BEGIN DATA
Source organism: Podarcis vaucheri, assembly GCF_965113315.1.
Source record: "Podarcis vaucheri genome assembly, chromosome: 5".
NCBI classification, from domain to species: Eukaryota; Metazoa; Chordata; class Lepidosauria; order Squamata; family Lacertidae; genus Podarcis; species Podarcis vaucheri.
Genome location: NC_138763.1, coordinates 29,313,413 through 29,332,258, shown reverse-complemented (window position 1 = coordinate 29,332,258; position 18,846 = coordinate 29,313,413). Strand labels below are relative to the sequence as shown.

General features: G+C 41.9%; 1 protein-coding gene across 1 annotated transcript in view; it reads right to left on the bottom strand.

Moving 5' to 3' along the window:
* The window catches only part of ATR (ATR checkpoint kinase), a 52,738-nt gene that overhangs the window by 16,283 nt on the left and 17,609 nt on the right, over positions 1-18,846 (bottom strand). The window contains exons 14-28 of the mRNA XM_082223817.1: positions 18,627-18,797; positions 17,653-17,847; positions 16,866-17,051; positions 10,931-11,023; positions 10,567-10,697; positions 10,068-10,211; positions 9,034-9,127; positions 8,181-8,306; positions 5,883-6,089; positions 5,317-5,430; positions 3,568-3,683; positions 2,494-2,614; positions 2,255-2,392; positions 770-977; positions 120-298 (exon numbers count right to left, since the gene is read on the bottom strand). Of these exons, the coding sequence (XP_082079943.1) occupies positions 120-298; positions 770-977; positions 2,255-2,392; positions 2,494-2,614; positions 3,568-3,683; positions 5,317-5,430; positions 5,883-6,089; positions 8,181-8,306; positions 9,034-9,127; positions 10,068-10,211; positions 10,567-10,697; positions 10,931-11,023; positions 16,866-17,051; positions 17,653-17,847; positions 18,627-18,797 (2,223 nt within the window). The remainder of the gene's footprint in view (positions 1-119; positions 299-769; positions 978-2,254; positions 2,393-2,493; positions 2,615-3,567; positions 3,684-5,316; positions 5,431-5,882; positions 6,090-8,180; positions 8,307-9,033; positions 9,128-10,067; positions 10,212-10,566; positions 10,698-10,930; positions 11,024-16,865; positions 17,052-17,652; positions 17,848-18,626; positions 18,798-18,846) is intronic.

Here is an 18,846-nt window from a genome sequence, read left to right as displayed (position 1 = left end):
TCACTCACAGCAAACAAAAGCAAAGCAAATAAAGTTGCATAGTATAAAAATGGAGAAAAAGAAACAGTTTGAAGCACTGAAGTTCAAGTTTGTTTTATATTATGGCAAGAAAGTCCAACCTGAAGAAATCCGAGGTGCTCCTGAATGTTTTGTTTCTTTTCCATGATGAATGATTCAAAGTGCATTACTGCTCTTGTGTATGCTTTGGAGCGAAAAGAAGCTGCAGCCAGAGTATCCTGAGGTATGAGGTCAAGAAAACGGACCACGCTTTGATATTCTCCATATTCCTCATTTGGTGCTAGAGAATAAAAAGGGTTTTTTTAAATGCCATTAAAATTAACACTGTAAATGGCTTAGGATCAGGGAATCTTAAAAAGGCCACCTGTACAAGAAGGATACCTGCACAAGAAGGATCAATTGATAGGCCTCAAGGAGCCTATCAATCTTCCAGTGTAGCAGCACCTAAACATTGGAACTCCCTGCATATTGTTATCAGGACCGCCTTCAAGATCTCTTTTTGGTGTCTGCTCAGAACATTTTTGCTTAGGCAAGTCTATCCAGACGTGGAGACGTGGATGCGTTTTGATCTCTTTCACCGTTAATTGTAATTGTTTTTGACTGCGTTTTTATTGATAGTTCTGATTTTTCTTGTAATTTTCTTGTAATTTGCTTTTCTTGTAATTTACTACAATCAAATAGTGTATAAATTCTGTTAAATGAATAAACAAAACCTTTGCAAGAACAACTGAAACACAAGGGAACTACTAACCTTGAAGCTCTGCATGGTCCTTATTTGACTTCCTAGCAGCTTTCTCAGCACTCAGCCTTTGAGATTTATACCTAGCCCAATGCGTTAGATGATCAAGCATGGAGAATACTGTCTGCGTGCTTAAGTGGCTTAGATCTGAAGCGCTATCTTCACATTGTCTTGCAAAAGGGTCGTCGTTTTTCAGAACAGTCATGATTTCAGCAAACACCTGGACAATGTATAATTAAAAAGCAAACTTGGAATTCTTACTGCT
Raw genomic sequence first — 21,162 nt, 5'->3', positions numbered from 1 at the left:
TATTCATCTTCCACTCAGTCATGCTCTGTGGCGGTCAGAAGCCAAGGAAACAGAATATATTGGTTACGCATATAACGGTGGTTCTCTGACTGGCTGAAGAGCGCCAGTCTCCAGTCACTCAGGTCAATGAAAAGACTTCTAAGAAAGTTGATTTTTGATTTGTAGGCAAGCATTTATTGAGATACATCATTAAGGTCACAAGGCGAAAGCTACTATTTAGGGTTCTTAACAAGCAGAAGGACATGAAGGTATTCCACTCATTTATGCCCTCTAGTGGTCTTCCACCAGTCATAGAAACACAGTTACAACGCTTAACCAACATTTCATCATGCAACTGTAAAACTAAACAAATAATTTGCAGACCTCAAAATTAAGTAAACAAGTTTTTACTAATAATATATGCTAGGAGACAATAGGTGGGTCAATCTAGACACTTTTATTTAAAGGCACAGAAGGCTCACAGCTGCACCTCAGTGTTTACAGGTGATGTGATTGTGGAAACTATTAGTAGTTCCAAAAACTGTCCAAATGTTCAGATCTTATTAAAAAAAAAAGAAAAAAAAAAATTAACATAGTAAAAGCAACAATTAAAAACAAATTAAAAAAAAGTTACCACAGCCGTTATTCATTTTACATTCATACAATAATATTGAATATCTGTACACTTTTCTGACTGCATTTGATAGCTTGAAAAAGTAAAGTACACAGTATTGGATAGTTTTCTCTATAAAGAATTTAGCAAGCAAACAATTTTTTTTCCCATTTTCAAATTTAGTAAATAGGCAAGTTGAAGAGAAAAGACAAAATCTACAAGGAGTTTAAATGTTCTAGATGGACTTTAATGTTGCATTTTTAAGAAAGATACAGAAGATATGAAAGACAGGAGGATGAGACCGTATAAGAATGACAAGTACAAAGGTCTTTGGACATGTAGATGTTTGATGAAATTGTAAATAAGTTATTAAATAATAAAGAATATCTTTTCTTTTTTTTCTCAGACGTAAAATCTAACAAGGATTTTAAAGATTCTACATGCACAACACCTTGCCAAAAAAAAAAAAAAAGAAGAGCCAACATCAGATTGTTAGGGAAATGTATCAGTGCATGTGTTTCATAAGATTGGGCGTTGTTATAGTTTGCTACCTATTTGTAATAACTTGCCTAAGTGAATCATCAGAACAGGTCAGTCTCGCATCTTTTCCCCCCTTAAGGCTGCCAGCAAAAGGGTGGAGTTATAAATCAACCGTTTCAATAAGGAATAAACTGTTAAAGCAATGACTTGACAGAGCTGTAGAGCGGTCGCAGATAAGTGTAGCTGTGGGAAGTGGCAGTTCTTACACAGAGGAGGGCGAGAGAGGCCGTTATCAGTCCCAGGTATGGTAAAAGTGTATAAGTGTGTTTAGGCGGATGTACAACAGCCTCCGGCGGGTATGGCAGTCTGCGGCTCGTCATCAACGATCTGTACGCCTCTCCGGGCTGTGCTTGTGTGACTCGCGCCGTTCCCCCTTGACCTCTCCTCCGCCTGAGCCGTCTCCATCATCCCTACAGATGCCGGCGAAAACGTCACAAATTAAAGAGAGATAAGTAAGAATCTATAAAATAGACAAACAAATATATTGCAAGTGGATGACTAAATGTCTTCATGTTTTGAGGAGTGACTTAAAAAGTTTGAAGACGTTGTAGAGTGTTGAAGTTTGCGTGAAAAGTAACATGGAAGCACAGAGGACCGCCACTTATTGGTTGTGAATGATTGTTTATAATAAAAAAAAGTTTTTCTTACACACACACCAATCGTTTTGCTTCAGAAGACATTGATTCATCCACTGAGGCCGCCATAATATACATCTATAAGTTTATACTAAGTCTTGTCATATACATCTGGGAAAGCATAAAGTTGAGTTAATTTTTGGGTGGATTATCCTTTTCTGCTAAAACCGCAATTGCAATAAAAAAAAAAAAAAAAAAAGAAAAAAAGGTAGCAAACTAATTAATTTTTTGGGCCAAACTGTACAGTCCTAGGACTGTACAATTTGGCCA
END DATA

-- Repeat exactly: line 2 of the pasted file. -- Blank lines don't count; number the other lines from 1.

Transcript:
Source record: "Podarcis vaucheri genome assembly, chromosome: 5".